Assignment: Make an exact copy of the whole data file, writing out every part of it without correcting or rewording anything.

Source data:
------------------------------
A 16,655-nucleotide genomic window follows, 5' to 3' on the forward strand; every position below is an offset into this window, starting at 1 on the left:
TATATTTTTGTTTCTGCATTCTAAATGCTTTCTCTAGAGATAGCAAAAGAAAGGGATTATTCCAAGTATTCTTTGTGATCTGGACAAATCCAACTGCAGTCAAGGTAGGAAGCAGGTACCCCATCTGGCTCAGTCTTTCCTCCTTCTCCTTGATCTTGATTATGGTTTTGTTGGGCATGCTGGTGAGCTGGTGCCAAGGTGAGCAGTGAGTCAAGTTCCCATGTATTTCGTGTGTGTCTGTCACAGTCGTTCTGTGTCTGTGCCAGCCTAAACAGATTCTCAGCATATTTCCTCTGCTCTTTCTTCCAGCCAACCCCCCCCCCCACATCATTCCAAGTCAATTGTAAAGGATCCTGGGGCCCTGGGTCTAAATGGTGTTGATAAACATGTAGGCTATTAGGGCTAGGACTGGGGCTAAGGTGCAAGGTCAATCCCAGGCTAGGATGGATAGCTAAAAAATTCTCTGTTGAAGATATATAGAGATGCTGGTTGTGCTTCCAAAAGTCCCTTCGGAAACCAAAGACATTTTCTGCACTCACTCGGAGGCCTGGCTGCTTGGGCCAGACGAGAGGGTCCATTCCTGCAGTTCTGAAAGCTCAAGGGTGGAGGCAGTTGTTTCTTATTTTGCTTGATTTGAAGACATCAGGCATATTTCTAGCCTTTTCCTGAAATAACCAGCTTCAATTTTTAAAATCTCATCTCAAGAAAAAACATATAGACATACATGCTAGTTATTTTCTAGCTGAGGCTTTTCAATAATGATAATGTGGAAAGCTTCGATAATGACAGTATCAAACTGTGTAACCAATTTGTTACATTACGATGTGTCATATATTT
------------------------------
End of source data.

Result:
A 16,655-nucleotide genomic window follows, 5' to 3' on the forward strand; every position below is an offset into this window, starting at 1 on the left:
TATATTTTTGTTTCTGCATTCTAAATGCTTTCTCTAGAGATAGCAAAAGAAAGGGATTATTCCAAGTATTCTTTGTGATCTGGACAAATCCAACTGCAGTCAAGGTAGGAAGCAGGTACCCCATCTGGCTCAGTCTTTCCTCCTTCTCCTTGATCTTGATTATGGTTTTGTTGGGCATGCTGGTGAGCTGGTGCCAAGGTGAGCAGTGAGTCAAGTTCCCATGTATTTCGTGTGTGTCTGTCACAGTCGTTCTGTGTCTGTGCCAGCCTAAACAGATTCTCAGCATATTTCCTCTGCTCTTTCTTCCAGCCAACCCCCCCCCCCACATCATTCCAAGTCAATTGTAAAGGATCCTGGGGCCCTGGGTCTAAATGGTGTTGATAAACATGTAGGCTATTAGGGCTAGGACTGGGGCTAAGGTGCAAGGTCAATCCCAGGCTAGGATGGATAGCTAAAAAATTCTCTGTTGAAGATATATAGAGATGCTGGTTGTGCTTCCAAAAGTCCCTTCGGAAACCAAAGACATTTTCTGCACTCACTCGGAGGCCTGGCTGCTTGGGCCAGACGAGAGGGTCCATTCCTGCAGTTCTGAAAGCTCAAGGGTGGAGGCAGTTGTTTCTTATTTTGCTTGATTTGAAGACATCAGGCATATTTCTAGCCTTTTCCTGAAATAACCAGCTTCAATTTTTAAAATCTCATCTCAAGAAAAAACATATAGACATACATGCTAGTTATTTTCTAGCTGAGGCTTTTCAATAATGATAATGTGGAAAGCTTCGATAATGACAGTATCAAACTGTGTAACCAATTTGTTACATTACGATGTGTCATATATTT